P.C. Rossin College of
Engineering and Applied Science
The discovery of the scutoid could advance understanding of cell topology and the field of regenerative medicine.

During development, tissue made of epithelial cells bends to form complex, three-dimensional structures. The cells curve and pack tightly together to accommodate the bending. Researchers have assumed that epithelial cells retain a uniform shape in three dimensions. Through mathematical modeling and experimental research, biophysicist Javier Buceta and an international group of scientists have discovered that, instead, epithelial cells morph into novel shapes that are not the same from top to bottom.  

Buceta, an associate professor of bioengineering and also of chemical and biomolecular engineering, and his colleagues dubbed this new three-dimensional (3-D) shape the scutoid.

The identification of the scutoid was named one of the top math stories of 2018 by the American Mathematical Society. Discover Magazine’s State of Science 2019 highlighted the finding as a notable mathematical breakthrough. Scutoids quickly became a pop-culture sensation on Twitter and late-night-television as the public humorously fretted for future middle-schoolers who would have to calculate the volume of a scutoid, which Buceta described as “a twisted prism with a zipper.”

Yet, in the long run, the discovery may be most notable for its contribution to the field of biomedicine.

The team hypothesized that epithelial cells adopt scutoid shapes in order to pack themselves as efficiently as possible, following a physics principle known as energy minimization. Since then, their hypothesis has been independently validated by the work of an unaffiliated group of researchers that, through a controlled experiment, observed soap bubbles forming scutoid shapes in order to minimize their surface energies.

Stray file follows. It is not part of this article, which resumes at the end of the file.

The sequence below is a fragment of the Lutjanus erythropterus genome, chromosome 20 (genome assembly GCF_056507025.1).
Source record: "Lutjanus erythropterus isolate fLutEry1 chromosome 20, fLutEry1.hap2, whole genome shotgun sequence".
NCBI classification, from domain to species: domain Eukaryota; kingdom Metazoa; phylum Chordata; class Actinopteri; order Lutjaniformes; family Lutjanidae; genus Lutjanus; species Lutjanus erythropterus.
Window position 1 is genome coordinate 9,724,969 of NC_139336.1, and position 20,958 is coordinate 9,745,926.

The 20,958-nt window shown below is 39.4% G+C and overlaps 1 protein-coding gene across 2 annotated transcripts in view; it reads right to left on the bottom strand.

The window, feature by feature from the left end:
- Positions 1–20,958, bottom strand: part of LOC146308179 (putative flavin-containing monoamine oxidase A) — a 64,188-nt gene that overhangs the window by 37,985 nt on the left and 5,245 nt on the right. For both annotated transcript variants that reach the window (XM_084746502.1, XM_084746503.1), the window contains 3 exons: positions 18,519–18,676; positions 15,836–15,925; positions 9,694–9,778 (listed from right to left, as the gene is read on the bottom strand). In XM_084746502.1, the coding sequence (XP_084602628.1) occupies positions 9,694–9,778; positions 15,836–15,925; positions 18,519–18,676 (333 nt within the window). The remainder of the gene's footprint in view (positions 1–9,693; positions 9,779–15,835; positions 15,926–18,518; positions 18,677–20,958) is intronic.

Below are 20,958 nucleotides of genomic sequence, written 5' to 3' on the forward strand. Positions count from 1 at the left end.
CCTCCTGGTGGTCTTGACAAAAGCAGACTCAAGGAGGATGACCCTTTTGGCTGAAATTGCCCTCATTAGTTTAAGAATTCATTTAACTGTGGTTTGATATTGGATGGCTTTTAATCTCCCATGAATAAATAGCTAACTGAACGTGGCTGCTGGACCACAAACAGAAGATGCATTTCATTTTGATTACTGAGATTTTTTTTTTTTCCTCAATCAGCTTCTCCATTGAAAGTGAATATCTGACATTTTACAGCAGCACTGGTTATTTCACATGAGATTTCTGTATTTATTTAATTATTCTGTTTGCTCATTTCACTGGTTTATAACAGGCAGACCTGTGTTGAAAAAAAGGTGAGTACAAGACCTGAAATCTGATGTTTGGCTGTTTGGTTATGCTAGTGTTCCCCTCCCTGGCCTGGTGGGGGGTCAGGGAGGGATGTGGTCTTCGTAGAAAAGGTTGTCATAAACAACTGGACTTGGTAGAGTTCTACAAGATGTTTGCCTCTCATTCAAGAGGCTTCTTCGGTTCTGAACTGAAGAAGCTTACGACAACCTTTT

The identification of epithelial cells’ 3-D structure has wide-reaching implications for advancing the scientific community’s understanding of cellular topology, as well as the development of artificially-grown tissues and organs.

A new paradigm to understand cell health

“It has been known for a while that a lot can be learned about the health of a cell by analyzing its geometry―its shape and size―and topology―its arrangement with neighboring cells,” explains Buceta. “Healthy cells follow a certain distribution pattern. A change in this distribution pattern can be observed in unhealthy cells.”

An analytical model that assumes a uniform structure is no longer sufficient, says Buceta. The team is interested in delving further into this area in order to develop new tools that characterize tissues using information about epithelial cells’ three-dimensional shape.

“It is now possible to conduct a more realistic analysis that will consider the different cellular relationships and mechanical interactions between the epithelial cells in normal and pathological conditions,” adds Buceta’s collaborator, Luis M. Escudero of the University of Seville in Spain.  

“Despite significant progress, tissue engineering and regenerative medicine still falls short when it comes to producing tissues that are duplicates of the native counterpart,” says Buceta’s Lehigh colleague, Lesley Chow, assistant professor of bioengineering and materials science and engineering.

Buceta and his colleagues believe that the discovery of scutoid-shaped epithelial cells could be used to help advance tissue engineering, which seeks to create living, functional tissues to repair or replace diseased or damaged tissue. It could impact in particular the design of tissue scaffolds, which are biodegradable structures, often implanted, that provide the environment for cells to regenerate.

Chow says that this work points to a need for those studying biomaterials to take into account the complex cell-cell interactions and morphologies found in nature, with the hope that “...understanding more about how these shapes influence cell and tissue behavior will lead to new strategies to promote native-like tissue formation.”

For Buceta, regenerative medicine offers a new area in which to apply the principles of physics to gain a better understanding of biological phenomena―and perhaps help shape the growing and important field of biomedicine.

Story by Lori Friedman

Note: This article also appears in the 2019 Lehigh Research Review.

Javier Buceta

Buceta (center) says the discovery of the scutoid — observable in skin cells and soap suds (photo below) — has implications in tissue engineering and other scientific fields.

Understanding more about how these shapes influence cell and tissue behavior will lead to new strategies to promote native-like tissue formation.
Leslie Chow, Assistant Professor, Bioengineering, Materials Science & Engineering